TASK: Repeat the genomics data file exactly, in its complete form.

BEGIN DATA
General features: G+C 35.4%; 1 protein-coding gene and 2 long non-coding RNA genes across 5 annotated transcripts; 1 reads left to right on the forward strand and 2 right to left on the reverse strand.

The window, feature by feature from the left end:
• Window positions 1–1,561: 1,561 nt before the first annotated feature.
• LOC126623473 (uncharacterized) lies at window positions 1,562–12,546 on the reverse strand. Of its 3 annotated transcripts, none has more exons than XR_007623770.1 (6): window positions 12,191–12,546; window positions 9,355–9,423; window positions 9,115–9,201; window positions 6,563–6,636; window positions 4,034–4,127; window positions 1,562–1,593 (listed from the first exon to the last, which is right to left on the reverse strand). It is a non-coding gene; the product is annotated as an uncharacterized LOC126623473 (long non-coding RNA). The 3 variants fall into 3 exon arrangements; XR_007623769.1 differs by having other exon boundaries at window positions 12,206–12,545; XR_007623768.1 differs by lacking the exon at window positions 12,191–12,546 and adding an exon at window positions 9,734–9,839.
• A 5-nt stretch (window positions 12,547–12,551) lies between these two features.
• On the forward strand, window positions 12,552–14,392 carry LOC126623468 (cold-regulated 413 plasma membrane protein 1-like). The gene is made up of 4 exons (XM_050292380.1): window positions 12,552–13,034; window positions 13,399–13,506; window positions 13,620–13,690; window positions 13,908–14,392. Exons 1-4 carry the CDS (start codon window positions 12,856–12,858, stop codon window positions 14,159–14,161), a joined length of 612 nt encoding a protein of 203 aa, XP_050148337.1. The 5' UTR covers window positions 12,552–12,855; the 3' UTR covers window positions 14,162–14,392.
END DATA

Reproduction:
General features: G+C 35.4%; 1 protein-coding gene and 2 long non-coding RNA genes across 5 annotated transcripts; 1 reads left to right on the forward strand and 2 right to left on the reverse strand.

The window, feature by feature from the left end:
• Window positions 1–1,561: 1,561 nt before the first annotated feature.
• LOC126623473 (uncharacterized) lies at window positions 1,562–12,546 on the reverse strand. Of its 3 annotated transcripts, none has more exons than XR_007623770.1 (6): window positions 12,191–12,546; window positions 9,355–9,423; window positions 9,115–9,201; window positions 6,563–6,636; window positions 4,034–4,127; window positions 1,562–1,593 (listed from the first exon to the last, which is right to left on the reverse strand). It is a non-coding gene; the product is annotated as an uncharacterized LOC126623473 (long non-coding RNA). The 3 variants fall into 3 exon arrangements; XR_007623769.1 differs by having other exon boundaries at window positions 12,206–12,545; XR_007623768.1 differs by lacking the exon at window positions 12,191–12,546 and adding an exon at window positions 9,734–9,839.
• A 5-nt stretch (window positions 12,547–12,551) lies between these two features.
• On the forward strand, window positions 12,552–14,392 carry LOC126623468 (cold-regulated 413 plasma membrane protein 1-like). The gene is made up of 4 exons (XM_050292380.1): window positions 12,552–13,034; window positions 13,399–13,506; window positions 13,620–13,690; window positions 13,908–14,392. Exons 1-4 carry the CDS (start codon window positions 12,856–12,858, stop codon window positions 14,159–14,161), a joined length of 612 nt encoding a protein of 203 aa, XP_050148337.1. The 5' UTR covers window positions 12,552–12,855; the 3' UTR covers window positions 14,162–14,392.